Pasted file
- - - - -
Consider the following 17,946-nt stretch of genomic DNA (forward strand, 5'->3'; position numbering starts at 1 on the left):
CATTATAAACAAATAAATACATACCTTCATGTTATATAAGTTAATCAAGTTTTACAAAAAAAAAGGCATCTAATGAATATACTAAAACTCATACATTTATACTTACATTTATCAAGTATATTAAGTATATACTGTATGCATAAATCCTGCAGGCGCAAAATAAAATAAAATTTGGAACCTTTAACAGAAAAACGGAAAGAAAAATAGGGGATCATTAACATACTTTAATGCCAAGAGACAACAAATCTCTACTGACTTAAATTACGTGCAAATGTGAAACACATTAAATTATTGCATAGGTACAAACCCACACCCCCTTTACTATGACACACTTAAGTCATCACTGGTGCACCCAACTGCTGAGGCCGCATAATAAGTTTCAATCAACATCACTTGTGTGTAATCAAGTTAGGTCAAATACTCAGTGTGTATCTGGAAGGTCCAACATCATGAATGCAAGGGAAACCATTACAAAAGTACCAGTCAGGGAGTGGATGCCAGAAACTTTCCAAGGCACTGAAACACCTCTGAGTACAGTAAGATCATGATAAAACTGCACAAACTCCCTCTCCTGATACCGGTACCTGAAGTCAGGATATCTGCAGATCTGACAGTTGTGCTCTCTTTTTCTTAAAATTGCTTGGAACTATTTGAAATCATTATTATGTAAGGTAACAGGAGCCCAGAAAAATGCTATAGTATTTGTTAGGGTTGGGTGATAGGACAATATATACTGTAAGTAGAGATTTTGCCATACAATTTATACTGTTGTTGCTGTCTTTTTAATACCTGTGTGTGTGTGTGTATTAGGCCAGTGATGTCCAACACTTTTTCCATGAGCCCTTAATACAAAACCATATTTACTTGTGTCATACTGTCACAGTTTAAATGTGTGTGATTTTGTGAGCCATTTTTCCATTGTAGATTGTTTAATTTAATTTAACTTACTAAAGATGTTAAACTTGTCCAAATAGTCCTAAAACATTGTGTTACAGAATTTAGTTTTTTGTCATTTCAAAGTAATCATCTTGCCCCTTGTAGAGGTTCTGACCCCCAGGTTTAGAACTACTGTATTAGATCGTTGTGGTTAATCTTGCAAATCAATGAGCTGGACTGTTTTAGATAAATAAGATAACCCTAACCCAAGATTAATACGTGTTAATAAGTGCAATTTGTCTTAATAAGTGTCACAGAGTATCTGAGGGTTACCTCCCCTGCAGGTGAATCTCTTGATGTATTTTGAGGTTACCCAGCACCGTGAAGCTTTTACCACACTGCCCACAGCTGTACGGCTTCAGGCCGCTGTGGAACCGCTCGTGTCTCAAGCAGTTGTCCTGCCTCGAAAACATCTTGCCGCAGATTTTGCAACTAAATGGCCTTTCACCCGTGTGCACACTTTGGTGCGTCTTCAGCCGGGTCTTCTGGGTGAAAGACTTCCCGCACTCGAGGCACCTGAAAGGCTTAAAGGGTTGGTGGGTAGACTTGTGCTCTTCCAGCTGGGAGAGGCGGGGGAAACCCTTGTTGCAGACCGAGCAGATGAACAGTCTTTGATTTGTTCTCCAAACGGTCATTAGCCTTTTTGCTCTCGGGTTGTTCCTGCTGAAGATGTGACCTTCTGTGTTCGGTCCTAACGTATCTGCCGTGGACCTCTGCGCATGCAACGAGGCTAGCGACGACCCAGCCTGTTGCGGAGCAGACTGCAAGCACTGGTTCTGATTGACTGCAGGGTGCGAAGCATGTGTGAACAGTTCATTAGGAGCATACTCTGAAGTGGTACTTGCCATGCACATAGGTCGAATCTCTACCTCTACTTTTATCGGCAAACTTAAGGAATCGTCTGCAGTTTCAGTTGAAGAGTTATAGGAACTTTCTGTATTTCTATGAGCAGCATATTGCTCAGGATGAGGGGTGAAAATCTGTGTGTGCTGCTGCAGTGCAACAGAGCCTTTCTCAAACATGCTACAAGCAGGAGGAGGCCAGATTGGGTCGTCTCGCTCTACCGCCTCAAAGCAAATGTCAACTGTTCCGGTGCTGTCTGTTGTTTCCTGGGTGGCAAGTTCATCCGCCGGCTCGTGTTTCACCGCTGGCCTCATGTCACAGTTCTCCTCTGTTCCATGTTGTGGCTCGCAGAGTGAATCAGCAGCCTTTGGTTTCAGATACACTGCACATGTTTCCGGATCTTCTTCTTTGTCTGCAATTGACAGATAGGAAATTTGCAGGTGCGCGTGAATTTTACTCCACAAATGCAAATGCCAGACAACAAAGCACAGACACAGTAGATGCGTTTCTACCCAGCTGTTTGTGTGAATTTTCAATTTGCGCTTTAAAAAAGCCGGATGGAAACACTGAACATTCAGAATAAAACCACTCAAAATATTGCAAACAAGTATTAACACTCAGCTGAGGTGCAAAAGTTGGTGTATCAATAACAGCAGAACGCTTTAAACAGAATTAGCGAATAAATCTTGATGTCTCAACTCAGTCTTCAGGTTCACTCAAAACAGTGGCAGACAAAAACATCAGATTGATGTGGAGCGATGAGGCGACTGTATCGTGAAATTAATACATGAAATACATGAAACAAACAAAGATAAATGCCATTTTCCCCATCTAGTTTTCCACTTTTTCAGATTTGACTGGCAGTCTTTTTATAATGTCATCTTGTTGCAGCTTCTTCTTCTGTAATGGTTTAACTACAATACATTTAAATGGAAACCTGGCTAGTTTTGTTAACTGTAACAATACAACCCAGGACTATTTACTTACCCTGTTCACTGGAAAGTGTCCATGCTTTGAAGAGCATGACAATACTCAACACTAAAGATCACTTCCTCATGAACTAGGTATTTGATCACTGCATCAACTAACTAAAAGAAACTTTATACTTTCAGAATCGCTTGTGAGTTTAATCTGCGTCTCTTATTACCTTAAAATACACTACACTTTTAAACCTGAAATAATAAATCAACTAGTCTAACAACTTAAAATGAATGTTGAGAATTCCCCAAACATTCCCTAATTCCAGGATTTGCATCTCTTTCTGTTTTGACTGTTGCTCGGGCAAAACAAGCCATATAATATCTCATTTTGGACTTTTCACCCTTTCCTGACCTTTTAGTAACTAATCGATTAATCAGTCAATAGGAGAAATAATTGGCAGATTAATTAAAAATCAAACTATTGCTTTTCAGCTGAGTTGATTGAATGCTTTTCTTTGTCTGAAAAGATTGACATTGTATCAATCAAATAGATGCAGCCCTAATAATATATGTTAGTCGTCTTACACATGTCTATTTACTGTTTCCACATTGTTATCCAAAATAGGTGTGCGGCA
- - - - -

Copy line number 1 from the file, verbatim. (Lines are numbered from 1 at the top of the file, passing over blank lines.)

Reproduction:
Consider the following 17,946-nt stretch of genomic DNA (forward strand, 5'->3'; position numbering starts at 1 on the left):